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Red light cameras nearing vote in Massachusetts Senate

The Massachusetts Senate took up an automated enforcement bill Thursday to install cameras at red lights to photograph the license plates of cars breaking traffic laws. A vote was initially expected on the same day, but the Senate decided to delay the decision.

Traffic lights on Commonwealth Ave. The Mass. State Senate voted to approve the installation of cameras to photograph drivers who run red lights Thursday. BAILEY SHEN/ DAILY FREE PRESS STAFF

The cameras would automatically ticket drivers making illegal right turns, driving in bus lanes and blocking intersections. It would also fine vehicles running red lights, speeding or passing a school bus with its stop sign up and lights on.

All photographs taken would be deleted 48 hours after a ticket is disposed, and $25 would be the maximum fine for violations caught on camera. The cameras would also avoid taking snapshots capable of identifying drivers within vehicles, according to legislators.

Sen. Will Brownsberger, who filed the original bill, said in an interview there would likely be a two-week delay on action for the bill while discussions go on surrounding amendments, privacy concerns and the locational range of the camera installations.

“I think the main issues were around the scope of the rollout, which communities would be affected and whether there would be a sunset,” Brownsberger said. “Things that are related to, how far would we go before pulling back the leash or would we let some communities go forward without a sunset date.”

As the bill stands now, one camera would be placed for approximately 2,500 people in the Commonwealth. Much of the concern both in the legislature revolved around fears that the cameras would be too widely used, Brownsberger said.

Similar bills for red-light cameras have been implemented in several states across the United States with mixed results. According to the U.S. Centers for Disease Control, studies on the effectiveness of these cameras have varied, and different conclusions have been drawn from different studies.

Red light camera bills have faced controversy in the past. Common concerns include potential increases in rear-end accidents and corruption in enforcement.

The Chicago Tribune reported that after Chicago implemented red light cameras in 2007, right-angle crashes declined by 15 percent, but rear-end collisions rose by 22 percent.

Texas also banned red-light cameras in 2019, joining seven other states in prohibiting the technology.

Brownsberger said red-light cameras in other states have often fallen to profit motive, and thus have been overly extractive of the population.

“This bill prohibits municipalities from making money on cameras,” Brownsberger said, “and actually also prohibits any compensation arrangement for the vendors that would be based on the volume of tickets written.”

Brownsberger also said use of cameras is already prevalent in public settings for various purposes.

“There are cameras all over the place, sadly, and that camel is already in the tent,” Brownsberger said. “I think we should have legislation to regulate police use of cameras and use of cameras by others. And legislation on that issue is pending.”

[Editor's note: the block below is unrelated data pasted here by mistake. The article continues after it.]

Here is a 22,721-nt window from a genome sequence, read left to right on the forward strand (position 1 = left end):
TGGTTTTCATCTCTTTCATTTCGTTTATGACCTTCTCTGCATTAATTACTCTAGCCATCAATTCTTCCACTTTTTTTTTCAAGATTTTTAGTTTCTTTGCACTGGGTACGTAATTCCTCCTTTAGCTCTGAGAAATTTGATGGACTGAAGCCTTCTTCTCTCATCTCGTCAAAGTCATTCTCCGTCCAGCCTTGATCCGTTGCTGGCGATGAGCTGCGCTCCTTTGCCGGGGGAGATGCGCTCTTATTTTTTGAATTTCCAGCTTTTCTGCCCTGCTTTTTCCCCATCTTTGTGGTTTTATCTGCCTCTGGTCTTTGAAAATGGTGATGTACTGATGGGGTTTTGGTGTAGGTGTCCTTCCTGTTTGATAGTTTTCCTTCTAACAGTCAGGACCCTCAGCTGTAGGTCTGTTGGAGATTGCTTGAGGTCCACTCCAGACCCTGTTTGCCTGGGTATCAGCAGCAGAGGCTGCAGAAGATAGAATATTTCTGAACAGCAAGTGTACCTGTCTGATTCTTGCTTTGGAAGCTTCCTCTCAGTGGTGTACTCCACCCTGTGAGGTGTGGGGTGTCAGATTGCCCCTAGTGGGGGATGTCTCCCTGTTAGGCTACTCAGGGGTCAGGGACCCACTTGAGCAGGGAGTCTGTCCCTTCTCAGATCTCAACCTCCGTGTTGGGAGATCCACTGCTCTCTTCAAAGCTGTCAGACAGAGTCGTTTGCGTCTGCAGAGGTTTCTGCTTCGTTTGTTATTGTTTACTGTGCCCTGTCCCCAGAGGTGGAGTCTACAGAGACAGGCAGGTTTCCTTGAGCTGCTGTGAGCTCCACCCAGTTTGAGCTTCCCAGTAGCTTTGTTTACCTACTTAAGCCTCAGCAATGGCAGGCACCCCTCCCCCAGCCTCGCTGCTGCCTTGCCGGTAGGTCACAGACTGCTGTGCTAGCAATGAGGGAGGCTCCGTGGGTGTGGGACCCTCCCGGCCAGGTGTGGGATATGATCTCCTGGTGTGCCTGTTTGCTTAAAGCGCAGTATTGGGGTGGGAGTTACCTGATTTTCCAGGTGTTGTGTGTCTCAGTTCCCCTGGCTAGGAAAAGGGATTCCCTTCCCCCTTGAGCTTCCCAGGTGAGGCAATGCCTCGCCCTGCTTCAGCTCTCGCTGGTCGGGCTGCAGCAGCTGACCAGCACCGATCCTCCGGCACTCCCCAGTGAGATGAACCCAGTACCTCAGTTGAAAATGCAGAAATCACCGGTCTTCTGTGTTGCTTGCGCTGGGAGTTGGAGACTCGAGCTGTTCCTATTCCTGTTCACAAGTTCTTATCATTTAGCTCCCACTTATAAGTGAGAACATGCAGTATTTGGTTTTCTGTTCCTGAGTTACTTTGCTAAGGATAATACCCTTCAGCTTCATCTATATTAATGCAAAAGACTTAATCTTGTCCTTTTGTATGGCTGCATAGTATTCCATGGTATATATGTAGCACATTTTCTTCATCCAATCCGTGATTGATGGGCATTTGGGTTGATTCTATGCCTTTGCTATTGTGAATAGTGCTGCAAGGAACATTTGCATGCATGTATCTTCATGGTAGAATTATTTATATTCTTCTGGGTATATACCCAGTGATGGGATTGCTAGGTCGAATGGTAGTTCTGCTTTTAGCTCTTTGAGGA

Brownsberger said that he understands the privacy concerns surrounding cameras, but that provisions in the bill should limit those concerns.

“They’re in locations that are publicly approved. There’s signage, unlike many of the other cameras… and they can only take a picture when there is a violation,” Brownsberger said. “They’re not soaking up a lot of data, there’s just not a lot of data to be [captured].”

Brownsberger’s proposal is part of a larger platform of bills aimed at increasing road safety and eliminating deaths on Massachusetts highways. Legislation the senator worked on included the hands-free driving bill that recently became a new law.

Louisa Gag, public policy director for LivableStreets Alliance, said it is important to fundamentally change the way streets are designed in Massachusetts to ensure the safest conditions possible.

“Speeding is one of the most significant factors in fatalities and serious injuries from traffic,” Gag said. “It’s important to and try and reduce [injuries] by primarily changing the way streets work, so that drivers are either forced to go slower, or coerced to go slower by visual cues or narrowing lanes.”

Gag also said that the bill would promote racial equity by replacing human police enforcement with automation.

“If you are implementing cameras in a purposeful and equitable way,” Gag said, “then you get to remove this aspect of bias on the part of the police officer.”

Gail Korn, 79, of Back Bay said she thinks the new law would be great for pedestrian safety.

“There’s too many people on their phones crossing the street and not looking, too many people in their cars,” Korn said. “With the new law, hopefully they’re not going to be texting. But it just doesn’t hurt to keep them in control.”

Dennis Carrafiello, 49, of Waltham said the installation of new cameras won’t change much, as he feels they’re “everywhere” nowadays anyway.

“I guess it’s not an invasion of your privacy if you’re breaking the law,” Carrafiello said. “But at the same time, where does it end?”

Phillip Baker, 30, of Jamaica Plain said he finds it plausible the cameras might engender increased risk of traffic accidents from drivers making abrupt stops to avoid speeding past red lights.

“There are some streets where people seem to drive pretty fast,” Baker said. “I actually think just adding more speed bumps could help with that.”

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